The Small Screen: "Famed Japanese director Akira Kurosawa has made his first TV commercial--for a yogurt drink," says Paul Steinberg. "It's pretty impressive. It shows reactions to the drink from 10 different perspectives and lasts 3 1/2 hours."
"The Wonderful World of Disney" returns to Sunday night TV this fall hosted by Disney Chairman Michael Eisner. "He makes $250 million a year, but that is not enough," observes Argus Hamilton. "He wants to put an announcer out of work."
New in D.C.: "Following Anthony Lake's withdrawal from consideration as CIA chief, President Clinton is looking into the possibility of disbanding the spy agency and simply hiring the National Enquirer," says the Cutler Daily Scoop.
The Supreme Court is hearing arguments about a new law that restricts indecent materials on the Internet. "Justice Clarence Thomas has kindly volunteered to do the research," says Alex Kaseberg.
The Treasury Department has complained that the Internal Revenue Service is poorly managed, often loses documents and that many employees don't know what they're doing. "That's good, isn't it?" says Jay Leno. "Who wants an IRS that knows what it's doing? I say to the Treasury Department, 'Mind your own business, will ya?' They're doing fine."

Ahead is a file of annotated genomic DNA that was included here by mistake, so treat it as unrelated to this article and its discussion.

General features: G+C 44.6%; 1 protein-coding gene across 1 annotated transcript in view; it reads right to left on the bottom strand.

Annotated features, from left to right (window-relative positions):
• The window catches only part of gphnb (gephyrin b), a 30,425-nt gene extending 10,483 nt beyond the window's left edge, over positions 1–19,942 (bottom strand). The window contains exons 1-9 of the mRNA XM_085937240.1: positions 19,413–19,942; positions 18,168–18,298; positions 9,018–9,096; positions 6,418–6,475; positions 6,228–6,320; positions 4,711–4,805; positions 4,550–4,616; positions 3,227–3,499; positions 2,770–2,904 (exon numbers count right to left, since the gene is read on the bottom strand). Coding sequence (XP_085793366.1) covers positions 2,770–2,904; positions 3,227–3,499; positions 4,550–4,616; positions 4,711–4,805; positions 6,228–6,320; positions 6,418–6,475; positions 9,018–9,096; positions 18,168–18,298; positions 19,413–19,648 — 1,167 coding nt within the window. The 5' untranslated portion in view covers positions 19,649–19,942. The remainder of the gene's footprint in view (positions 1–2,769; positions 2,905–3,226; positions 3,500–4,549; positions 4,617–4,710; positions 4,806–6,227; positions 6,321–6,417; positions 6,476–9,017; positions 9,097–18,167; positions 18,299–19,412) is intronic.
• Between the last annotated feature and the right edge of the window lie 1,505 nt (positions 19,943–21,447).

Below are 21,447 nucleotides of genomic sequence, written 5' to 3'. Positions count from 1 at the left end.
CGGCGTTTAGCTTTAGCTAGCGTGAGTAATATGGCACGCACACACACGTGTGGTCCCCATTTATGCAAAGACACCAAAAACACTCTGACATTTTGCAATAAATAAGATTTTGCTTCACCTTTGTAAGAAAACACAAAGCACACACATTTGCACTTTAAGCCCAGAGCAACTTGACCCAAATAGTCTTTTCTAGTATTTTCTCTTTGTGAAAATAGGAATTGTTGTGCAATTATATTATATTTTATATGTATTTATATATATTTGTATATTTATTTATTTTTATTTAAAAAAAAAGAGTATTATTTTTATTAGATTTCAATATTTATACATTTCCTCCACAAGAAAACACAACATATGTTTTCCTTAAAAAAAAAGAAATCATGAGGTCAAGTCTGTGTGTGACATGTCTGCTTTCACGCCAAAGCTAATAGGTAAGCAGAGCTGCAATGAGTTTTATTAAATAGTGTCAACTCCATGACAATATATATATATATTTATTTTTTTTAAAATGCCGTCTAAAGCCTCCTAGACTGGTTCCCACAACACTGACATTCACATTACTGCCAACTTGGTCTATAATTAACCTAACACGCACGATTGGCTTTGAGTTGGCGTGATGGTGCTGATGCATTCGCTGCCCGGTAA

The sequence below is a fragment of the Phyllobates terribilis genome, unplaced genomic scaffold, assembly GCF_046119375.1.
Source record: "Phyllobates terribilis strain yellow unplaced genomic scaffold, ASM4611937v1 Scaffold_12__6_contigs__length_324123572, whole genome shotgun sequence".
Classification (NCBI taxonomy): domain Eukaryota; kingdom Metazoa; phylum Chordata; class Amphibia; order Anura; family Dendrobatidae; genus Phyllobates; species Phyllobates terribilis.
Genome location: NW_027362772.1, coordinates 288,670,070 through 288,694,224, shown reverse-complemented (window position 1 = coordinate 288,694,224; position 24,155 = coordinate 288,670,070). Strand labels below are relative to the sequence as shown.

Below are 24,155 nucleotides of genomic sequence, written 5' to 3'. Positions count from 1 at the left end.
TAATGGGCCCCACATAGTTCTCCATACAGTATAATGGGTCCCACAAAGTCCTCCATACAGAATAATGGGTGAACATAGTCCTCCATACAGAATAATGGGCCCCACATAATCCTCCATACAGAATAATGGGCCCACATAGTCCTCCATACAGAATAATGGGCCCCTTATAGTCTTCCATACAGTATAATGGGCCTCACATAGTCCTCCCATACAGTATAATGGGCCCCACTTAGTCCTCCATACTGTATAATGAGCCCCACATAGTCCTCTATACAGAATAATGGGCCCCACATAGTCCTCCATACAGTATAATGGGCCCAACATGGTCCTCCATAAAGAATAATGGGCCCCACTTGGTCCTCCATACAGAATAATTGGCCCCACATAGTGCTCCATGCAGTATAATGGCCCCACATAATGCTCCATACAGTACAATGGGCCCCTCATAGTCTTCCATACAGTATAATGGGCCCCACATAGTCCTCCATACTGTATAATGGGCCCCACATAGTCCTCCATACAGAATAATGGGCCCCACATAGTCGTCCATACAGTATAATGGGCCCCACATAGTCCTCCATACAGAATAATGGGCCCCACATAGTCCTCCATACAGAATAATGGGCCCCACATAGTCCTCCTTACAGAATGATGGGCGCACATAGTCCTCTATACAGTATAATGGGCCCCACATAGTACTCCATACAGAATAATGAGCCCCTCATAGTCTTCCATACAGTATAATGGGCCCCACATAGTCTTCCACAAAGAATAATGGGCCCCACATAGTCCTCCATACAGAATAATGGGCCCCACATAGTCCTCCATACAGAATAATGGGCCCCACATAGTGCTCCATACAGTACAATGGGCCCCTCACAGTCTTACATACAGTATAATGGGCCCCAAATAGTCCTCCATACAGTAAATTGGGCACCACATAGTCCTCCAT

West Coast: A 5.4 aftershock from the '92 Landers earthquake shook up desert areas. "It's what people in Southern California like to call earthquake weather," says the Daily Scoop. "Not to be confused with fire weather or urban riot weather or drive-by shooting weather."
* "When these quakes hit, everybody is told to do two things. Get under the nearest door, and make sure the door is in Cleveland." (Hamilton)
Egoland: John Tesh claims critical jibes to his music mean nothing because his last album sold 800,000 copies. "Get over yourself, John," says Kaseberg. "One of the most popular prints is 'Dogs Playing Poker.' "
In the Kitchen: On Tuesday the Pillsbury Doughboy was 36 years old. "Sad story, too," says Leno. "Right after he was born, both his parents were run over by a rolling pin."
Reader Cleone Hoffman of Manhattan Beach was speaking to her son, Tony, 5, about some undesirable behavior that had occurred that day. "I was speaking very earnestly and firmly to him, and he stared at me with great concentration and attention," she says. When she asked if he understood what she had told him, Tony said:
"Oh yes. Mom, did you know those lines on your forehead spell 'P-J?' "